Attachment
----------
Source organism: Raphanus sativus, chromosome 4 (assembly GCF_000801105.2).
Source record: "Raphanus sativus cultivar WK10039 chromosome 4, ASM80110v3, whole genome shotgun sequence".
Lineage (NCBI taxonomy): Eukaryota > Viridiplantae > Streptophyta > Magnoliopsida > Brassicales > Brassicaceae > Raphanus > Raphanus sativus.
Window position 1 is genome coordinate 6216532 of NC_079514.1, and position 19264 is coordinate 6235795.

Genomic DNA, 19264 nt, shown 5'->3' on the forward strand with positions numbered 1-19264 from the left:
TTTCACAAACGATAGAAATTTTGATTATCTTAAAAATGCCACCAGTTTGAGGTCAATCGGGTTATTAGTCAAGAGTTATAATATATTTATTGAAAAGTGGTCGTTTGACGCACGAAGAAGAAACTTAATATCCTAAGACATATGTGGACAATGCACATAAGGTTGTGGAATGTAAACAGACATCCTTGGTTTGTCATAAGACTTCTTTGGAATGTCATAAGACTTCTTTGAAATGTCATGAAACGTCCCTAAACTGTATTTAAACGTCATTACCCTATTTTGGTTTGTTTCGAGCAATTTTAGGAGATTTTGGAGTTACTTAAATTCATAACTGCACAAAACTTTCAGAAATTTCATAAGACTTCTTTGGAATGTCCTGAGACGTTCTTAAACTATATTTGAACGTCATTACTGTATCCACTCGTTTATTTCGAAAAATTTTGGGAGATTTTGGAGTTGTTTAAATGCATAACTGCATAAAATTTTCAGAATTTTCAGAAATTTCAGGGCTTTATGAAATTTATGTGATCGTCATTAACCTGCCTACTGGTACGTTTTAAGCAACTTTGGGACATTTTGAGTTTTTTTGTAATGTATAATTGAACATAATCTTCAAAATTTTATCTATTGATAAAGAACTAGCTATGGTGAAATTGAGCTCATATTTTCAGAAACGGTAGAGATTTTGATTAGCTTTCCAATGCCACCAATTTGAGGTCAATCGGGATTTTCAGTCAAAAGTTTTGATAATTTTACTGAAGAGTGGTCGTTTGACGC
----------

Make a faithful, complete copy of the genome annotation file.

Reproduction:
Source organism: Raphanus sativus, chromosome 4 (assembly GCF_000801105.2).
Source record: "Raphanus sativus cultivar WK10039 chromosome 4, ASM80110v3, whole genome shotgun sequence".
Lineage (NCBI taxonomy): Eukaryota > Viridiplantae > Streptophyta > Magnoliopsida > Brassicales > Brassicaceae > Raphanus > Raphanus sativus.
Window position 1 is genome coordinate 6216532 of NC_079514.1, and position 19264 is coordinate 6235795.

Genomic DNA, 19264 nt, shown 5'->3' on the forward strand with positions numbered 1-19264 from the left:
TTTCACAAACGATAGAAATTTTGATTATCTTAAAAATGCCACCAGTTTGAGGTCAATCGGGTTATTAGTCAAGAGTTATAATATATTTATTGAAAAGTGGTCGTTTGACGCACGAAGAAGAAACTTAATATCCTAAGACATATGTGGACAATGCACATAAGGTTGTGGAATGTAAACAGACATCCTTGGTTTGTCATAAGACTTCTTTGGAATGTCATAAGACTTCTTTGAAATGTCATGAAACGTCCCTAAACTGTATTTAAACGTCATTACCCTATTTTGGTTTGTTTCGAGCAATTTTAGGAGATTTTGGAGTTACTTAAATTCATAACTGCACAAAACTTTCAGAAATTTCATAAGACTTCTTTGGAATGTCCTGAGACGTTCTTAAACTATATTTGAACGTCATTACTGTATCCACTCGTTTATTTCGAAAAATTTTGGGAGATTTTGGAGTTGTTTAAATGCATAACTGCATAAAATTTTCAGAATTTTCAGAAATTTCAGGGCTTTATGAAATTTATGTGATCGTCATTAACCTGCCTACTGGTACGTTTTAAGCAACTTTGGGACATTTTGAGTTTTTTTGTAATGTATAATTGAACATAATCTTCAAAATTTTATCTATTGATAAAGAACTAGCTATGGTGAAATTGAGCTCATATTTTCAGAAACGGTAGAGATTTTGATTAGCTTTCCAATGCCACCAATTTGAGGTCAATCGGGATTTTCAGTCAAAAGTTTTGATAATTTTACTGAAGAGTGGTCGTTTGACGC